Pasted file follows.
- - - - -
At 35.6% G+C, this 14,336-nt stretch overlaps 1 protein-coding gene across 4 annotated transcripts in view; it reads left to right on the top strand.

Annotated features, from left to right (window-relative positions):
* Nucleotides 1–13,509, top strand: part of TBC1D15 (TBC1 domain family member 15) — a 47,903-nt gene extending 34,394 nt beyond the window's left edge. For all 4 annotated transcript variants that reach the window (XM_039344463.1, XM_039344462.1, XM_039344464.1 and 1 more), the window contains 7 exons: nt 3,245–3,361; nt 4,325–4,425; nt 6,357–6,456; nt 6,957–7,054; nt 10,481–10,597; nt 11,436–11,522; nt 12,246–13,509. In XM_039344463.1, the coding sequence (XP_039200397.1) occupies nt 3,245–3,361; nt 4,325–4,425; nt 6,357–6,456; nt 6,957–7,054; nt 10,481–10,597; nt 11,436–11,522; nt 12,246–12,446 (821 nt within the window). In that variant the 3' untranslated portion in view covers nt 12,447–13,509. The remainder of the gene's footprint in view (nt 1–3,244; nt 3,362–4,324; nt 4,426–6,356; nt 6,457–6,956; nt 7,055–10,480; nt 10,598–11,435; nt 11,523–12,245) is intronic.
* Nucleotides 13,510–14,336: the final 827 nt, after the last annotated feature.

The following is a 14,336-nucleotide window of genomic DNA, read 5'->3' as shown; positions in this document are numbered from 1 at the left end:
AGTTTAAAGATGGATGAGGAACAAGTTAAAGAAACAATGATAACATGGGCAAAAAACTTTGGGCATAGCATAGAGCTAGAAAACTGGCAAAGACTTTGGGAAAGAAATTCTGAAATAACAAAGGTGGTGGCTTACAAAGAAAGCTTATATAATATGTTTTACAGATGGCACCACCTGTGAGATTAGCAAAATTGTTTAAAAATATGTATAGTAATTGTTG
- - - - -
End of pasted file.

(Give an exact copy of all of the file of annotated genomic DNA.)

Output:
At 35.6% G+C, this 14,336-nt stretch overlaps 1 protein-coding gene across 4 annotated transcripts in view; it reads left to right on the top strand.

Annotated features, from left to right (window-relative positions):
* Nucleotides 1–13,509, top strand: part of TBC1D15 (TBC1 domain family member 15) — a 47,903-nt gene extending 34,394 nt beyond the window's left edge. For all 4 annotated transcript variants that reach the window (XM_039344463.1, XM_039344462.1, XM_039344464.1 and 1 more), the window contains 7 exons: nt 3,245–3,361; nt 4,325–4,425; nt 6,357–6,456; nt 6,957–7,054; nt 10,481–10,597; nt 11,436–11,522; nt 12,246–13,509. In XM_039344463.1, the coding sequence (XP_039200397.1) occupies nt 3,245–3,361; nt 4,325–4,425; nt 6,357–6,456; nt 6,957–7,054; nt 10,481–10,597; nt 11,436–11,522; nt 12,246–12,446 (821 nt within the window). In that variant the 3' untranslated portion in view covers nt 12,447–13,509. The remainder of the gene's footprint in view (nt 1–3,244; nt 3,362–4,324; nt 4,426–6,356; nt 6,457–6,956; nt 7,055–10,480; nt 10,598–11,435; nt 11,523–12,245) is intronic.
* Nucleotides 13,510–14,336: the final 827 nt, after the last annotated feature.

The following is a 14,336-nucleotide window of genomic DNA, read 5'->3' as shown; positions in this document are numbered from 1 at the left end:
AGTTTAAAGATGGATGAGGAACAAGTTAAAGAAACAATGATAACATGGGCAAAAAACTTTGGGCATAGCATAGAGCTAGAAAACTGGCAAAGACTTTGGGAAAGAAATTCTGAAATAACAAAGGTGGTGGCTTACAAAGAAAGCTTATATAATATGTTTTACAGATGGCACCACCTGTGAGATTAGCAAAATTGTTTAAAAATATGTATAGTAATTGTTG